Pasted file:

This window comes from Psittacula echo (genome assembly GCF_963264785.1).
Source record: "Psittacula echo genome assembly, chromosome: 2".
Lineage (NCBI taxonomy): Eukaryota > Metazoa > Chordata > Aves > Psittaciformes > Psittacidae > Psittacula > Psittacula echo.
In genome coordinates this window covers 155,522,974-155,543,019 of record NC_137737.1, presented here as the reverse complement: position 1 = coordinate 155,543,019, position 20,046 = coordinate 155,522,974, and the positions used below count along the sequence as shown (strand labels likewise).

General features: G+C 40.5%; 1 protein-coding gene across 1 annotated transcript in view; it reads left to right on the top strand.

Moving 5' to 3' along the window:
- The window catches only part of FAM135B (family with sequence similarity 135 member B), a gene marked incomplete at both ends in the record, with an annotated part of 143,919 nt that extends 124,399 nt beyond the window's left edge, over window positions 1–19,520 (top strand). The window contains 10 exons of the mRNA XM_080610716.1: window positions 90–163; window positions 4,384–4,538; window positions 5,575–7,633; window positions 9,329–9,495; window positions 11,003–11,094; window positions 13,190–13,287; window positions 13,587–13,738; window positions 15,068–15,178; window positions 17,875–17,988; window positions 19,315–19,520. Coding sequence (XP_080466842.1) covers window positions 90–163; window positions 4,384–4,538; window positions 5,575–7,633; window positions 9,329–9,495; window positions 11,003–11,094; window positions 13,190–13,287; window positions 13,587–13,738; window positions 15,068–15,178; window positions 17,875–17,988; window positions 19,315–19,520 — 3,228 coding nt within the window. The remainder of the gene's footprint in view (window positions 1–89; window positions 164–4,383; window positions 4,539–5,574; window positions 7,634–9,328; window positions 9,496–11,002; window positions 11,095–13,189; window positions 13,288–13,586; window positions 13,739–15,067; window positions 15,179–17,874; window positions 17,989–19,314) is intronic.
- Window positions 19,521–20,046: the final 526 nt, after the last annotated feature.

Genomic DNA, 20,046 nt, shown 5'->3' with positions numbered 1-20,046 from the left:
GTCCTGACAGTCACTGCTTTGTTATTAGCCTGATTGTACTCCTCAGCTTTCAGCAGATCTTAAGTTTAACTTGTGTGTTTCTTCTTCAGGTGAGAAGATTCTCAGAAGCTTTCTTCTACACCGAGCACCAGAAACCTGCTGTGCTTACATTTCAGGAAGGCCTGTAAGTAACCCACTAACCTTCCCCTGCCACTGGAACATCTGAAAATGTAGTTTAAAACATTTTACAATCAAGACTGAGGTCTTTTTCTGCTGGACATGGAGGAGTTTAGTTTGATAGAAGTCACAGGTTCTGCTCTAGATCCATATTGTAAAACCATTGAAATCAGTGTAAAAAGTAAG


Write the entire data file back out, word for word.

This window comes from Psittacula echo (genome assembly GCF_963264785.1).
Source record: "Psittacula echo genome assembly, chromosome: 2".
Lineage (NCBI taxonomy): Eukaryota > Metazoa > Chordata > Aves > Psittaciformes > Psittacidae > Psittacula > Psittacula echo.
In genome coordinates this window covers 155,522,974-155,543,019 of record NC_137737.1, presented here as the reverse complement: position 1 = coordinate 155,543,019, position 20,046 = coordinate 155,522,974, and the positions used below count along the sequence as shown (strand labels likewise).

General features: G+C 40.5%; 1 protein-coding gene across 1 annotated transcript in view; it reads left to right on the top strand.

Moving 5' to 3' along the window:
- The window catches only part of FAM135B (family with sequence similarity 135 member B), a gene marked incomplete at both ends in the record, with an annotated part of 143,919 nt that extends 124,399 nt beyond the window's left edge, over window positions 1–19,520 (top strand). The window contains 10 exons of the mRNA XM_080610716.1: window positions 90–163; window positions 4,384–4,538; window positions 5,575–7,633; window positions 9,329–9,495; window positions 11,003–11,094; window positions 13,190–13,287; window positions 13,587–13,738; window positions 15,068–15,178; window positions 17,875–17,988; window positions 19,315–19,520. Coding sequence (XP_080466842.1) covers window positions 90–163; window positions 4,384–4,538; window positions 5,575–7,633; window positions 9,329–9,495; window positions 11,003–11,094; window positions 13,190–13,287; window positions 13,587–13,738; window positions 15,068–15,178; window positions 17,875–17,988; window positions 19,315–19,520 — 3,228 coding nt within the window. The remainder of the gene's footprint in view (window positions 1–89; window positions 164–4,383; window positions 4,539–5,574; window positions 7,634–9,328; window positions 9,496–11,002; window positions 11,095–13,189; window positions 13,288–13,586; window positions 13,739–15,067; window positions 15,179–17,874; window positions 17,989–19,314) is intronic.
- Window positions 19,521–20,046: the final 526 nt, after the last annotated feature.

Genomic DNA, 20,046 nt, shown 5'->3' with positions numbered 1-20,046 from the left:
GTCCTGACAGTCACTGCTTTGTTATTAGCCTGATTGTACTCCTCAGCTTTCAGCAGATCTTAAGTTTAACTTGTGTGTTTCTTCTTCAGGTGAGAAGATTCTCAGAAGCTTTCTTCTACACCGAGCACCAGAAACCTGCTGTGCTTACATTTCAGGAAGGCCTGTAAGTAACCCACTAACCTTCCCCTGCCACTGGAACATCTGAAAATGTAGTTTAAAACATTTTACAATCAAGACTGAGGTCTTTTTCTGCTGGACATGGAGGAGTTTAGTTTGATAGAAGTCACAGGTTCTGCTCTAGATCCATATTGTAAAACCATTGAAATCAGTGTAAAAAGTAAG